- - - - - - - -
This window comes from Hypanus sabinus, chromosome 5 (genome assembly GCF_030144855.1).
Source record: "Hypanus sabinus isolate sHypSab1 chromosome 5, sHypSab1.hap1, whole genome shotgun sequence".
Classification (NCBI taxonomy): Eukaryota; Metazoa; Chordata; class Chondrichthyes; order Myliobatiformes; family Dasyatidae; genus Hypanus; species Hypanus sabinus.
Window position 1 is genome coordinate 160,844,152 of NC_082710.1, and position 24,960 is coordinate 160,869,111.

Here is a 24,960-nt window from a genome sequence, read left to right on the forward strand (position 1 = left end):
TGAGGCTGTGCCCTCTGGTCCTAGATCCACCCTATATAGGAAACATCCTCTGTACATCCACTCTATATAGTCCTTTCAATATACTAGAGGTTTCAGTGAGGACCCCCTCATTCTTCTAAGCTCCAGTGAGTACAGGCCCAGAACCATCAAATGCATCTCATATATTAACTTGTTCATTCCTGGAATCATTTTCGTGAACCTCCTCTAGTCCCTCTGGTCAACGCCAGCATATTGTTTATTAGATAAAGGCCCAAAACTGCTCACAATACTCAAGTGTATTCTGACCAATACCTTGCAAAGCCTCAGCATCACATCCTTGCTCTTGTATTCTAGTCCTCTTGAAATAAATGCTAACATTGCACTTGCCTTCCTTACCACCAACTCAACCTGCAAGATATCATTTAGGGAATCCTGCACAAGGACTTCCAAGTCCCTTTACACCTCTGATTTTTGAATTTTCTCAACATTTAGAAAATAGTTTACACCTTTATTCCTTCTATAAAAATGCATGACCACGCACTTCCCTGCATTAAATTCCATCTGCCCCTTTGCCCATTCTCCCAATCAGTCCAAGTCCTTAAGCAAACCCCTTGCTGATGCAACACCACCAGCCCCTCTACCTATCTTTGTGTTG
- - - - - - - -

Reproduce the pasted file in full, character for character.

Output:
This window comes from Hypanus sabinus, chromosome 5 (genome assembly GCF_030144855.1).
Source record: "Hypanus sabinus isolate sHypSab1 chromosome 5, sHypSab1.hap1, whole genome shotgun sequence".
Classification (NCBI taxonomy): Eukaryota; Metazoa; Chordata; class Chondrichthyes; order Myliobatiformes; family Dasyatidae; genus Hypanus; species Hypanus sabinus.
Window position 1 is genome coordinate 160,844,152 of NC_082710.1, and position 24,960 is coordinate 160,869,111.

Here is a 24,960-nt window from a genome sequence, read left to right on the forward strand (position 1 = left end):
TGAGGCTGTGCCCTCTGGTCCTAGATCCACCCTATATAGGAAACATCCTCTGTACATCCACTCTATATAGTCCTTTCAATATACTAGAGGTTTCAGTGAGGACCCCCTCATTCTTCTAAGCTCCAGTGAGTACAGGCCCAGAACCATCAAATGCATCTCATATATTAACTTGTTCATTCCTGGAATCATTTTCGTGAACCTCCTCTAGTCCCTCTGGTCAACGCCAGCATATTGTTTATTAGATAAAGGCCCAAAACTGCTCACAATACTCAAGTGTATTCTGACCAATACCTTGCAAAGCCTCAGCATCACATCCTTGCTCTTGTATTCTAGTCCTCTTGAAATAAATGCTAACATTGCACTTGCCTTCCTTACCACCAACTCAACCTGCAAGATATCATTTAGGGAATCCTGCACAAGGACTTCCAAGTCCCTTTACACCTCTGATTTTTGAATTTTCTCAACATTTAGAAAATAGTTTACACCTTTATTCCTTCTATAAAAATGCATGACCACGCACTTCCCTGCATTAAATTCCATCTGCCCCTTTGCCCATTCTCCCAATCAGTCCAAGTCCTTAAGCAAACCCCTTGCTGATGCAACACCACCAGCCCCTCTACCTATCTTTGTGTTG